New York association names executive director

Kendell Christiansen will head New Yorkers for Responsible Waste Management.

January 9, 2017
Waste Today Staff
Legislation & Regulations Municipal / IC&I Personnel

New York City-based New Yorkers for Responsible Waste Management (NYRWM) has announced the appointment of Kendall Christiansen as its executive director.

 

Ben Velocci, president of NYRWM and principal of Bronx, New York-based Avid Carting, says, “NYRWM is delighted to have Kendall as our first executive director. His local and national experience, knowledge, perspective and reputation in our field is unique and will expand the local waste management industry’s ability to be well-represented in the public dialogue over how this vital system should be organized in the 21st century.”

 

NYRWM’s member companies are engaged in collecting, processing and managing solid waste, recyclables, organics and other materials generated by New York City’s commercial, institutional and industrial sectors. They also process and manage some of what is collected by the Department of Sanitation (DSNY).

 

Organized in 2016, the primary focus of NYRWM is to address the city’s proposed plan to restructure the commercial waste industry into zones to be serviced by a single company, a concept known as franchising.

 

DSNY estimates it could take six or more years to plan and implement a new structure, which effectively freezes the status quo in place at a time when NYRWM says the industry is working cooperatively with the city to increase recycling rates and initiate the diversion of organics.

 

Since adoption of the Trade Waste Act in 1996, the industry has been regulated by the Business Integrity Commission. The city’s long-time practice of setting rate caps has continued along with a two-year limit on contracts to enhance customer choice. In recent years, the waste industry has experienced significant consolidation, recommitted itself to safety for the public and its employees, is partnering with the city to improve commercial recycling and manage organic wastes differently, and pursuing numerous other initiatives aligned with the city’s goals, according to the NYRWM.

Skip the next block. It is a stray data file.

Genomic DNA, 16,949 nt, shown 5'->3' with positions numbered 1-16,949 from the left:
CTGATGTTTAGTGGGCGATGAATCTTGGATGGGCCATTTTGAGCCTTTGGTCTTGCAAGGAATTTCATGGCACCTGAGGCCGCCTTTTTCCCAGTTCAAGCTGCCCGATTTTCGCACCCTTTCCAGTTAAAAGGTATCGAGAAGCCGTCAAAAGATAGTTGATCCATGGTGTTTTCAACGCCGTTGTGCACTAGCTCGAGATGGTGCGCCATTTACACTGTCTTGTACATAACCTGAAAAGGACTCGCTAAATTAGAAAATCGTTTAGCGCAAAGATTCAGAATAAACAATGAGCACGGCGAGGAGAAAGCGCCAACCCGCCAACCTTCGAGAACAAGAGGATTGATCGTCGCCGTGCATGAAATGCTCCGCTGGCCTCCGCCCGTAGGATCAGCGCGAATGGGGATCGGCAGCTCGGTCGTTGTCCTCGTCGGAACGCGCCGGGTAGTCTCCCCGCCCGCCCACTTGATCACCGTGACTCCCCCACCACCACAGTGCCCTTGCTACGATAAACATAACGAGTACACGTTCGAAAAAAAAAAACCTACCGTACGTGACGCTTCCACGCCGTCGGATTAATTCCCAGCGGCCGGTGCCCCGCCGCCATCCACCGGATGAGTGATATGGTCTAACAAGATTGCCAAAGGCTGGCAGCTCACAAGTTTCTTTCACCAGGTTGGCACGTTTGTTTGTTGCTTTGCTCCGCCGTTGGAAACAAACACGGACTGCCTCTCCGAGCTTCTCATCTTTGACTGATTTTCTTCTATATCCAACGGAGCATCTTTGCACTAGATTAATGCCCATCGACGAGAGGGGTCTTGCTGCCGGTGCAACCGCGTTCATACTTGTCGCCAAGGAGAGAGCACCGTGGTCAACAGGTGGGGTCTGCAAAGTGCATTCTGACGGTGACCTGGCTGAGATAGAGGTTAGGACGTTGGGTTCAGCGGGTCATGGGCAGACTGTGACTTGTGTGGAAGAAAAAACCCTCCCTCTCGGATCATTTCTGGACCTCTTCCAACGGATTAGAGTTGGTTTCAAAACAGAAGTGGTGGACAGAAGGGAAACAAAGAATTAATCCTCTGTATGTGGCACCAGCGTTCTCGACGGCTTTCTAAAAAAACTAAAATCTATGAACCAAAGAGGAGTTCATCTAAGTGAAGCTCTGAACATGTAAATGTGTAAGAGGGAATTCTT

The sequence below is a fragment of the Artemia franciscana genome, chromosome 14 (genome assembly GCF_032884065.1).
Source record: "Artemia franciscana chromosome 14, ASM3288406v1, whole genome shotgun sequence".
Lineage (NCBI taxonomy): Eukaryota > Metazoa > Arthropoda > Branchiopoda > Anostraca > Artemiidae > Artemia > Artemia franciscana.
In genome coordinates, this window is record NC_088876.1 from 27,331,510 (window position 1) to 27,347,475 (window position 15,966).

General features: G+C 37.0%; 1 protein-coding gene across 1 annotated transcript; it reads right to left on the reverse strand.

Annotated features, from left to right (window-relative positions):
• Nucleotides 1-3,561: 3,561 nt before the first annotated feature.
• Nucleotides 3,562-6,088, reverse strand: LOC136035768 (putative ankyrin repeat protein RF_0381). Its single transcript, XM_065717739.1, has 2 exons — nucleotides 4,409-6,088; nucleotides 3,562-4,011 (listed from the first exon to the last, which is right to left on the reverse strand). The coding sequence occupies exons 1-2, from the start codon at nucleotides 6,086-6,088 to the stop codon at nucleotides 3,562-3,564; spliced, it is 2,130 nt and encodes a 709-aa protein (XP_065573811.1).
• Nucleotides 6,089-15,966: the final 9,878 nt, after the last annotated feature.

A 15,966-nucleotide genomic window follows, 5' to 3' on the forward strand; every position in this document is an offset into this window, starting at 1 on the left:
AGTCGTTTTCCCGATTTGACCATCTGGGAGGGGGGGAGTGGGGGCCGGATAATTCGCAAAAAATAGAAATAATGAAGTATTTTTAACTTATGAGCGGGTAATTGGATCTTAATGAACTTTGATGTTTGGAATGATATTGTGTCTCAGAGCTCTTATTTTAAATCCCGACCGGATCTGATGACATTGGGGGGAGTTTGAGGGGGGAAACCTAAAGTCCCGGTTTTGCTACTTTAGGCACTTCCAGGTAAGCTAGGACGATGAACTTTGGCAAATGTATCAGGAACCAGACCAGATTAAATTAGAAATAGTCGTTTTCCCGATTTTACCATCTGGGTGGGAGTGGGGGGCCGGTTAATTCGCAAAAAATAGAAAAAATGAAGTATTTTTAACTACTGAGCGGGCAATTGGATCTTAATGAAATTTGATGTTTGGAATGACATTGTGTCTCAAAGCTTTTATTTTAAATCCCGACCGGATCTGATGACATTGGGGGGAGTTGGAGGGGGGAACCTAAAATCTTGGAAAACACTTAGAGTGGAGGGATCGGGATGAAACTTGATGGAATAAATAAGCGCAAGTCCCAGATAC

Velocci says, “As DSNY prepares to commit $8 million to study how to restructure waste management services, NYRWM is poised to present its ideas on how the city’s goals can be achieved without disrupting an entire industry, jeopardizing family-owned small businesses, threatening the livelihoods of hundreds of workers, and inevitably raising costs for our customers.”

 

The new Executive Director Christiansen comments, “I am honored to join NYRWM at this critical juncture in municipal policy discussions regarding the future of this essential industry. The administration’s stated intention of restructuring the existing competitive open-market system in search of uncertain benefits is already stifling investment, innovation and normal industry consolidation. New York’s 108,000 commercial businesses currently enjoy considerable choice and the benefits of competition among providers which generate better service and lower costs.”

 

Velocci adds, “Until now the benefits of customer choice and competition have vastly outweighed truck-related considerations, especially since private-sector waste collection trucks are less than one percent of citywide truck traffic, operate almost entirely at night when there is less traffic, and steadily becoming cleaner and safer.”

 

Christiansen previously served as manager of the New York City Chapter of the National Waste and Recycling Association. Since launching Gaia Strategies as a consulting practice in 1992, he has worked with companies in the field locally, nationally and in Canada.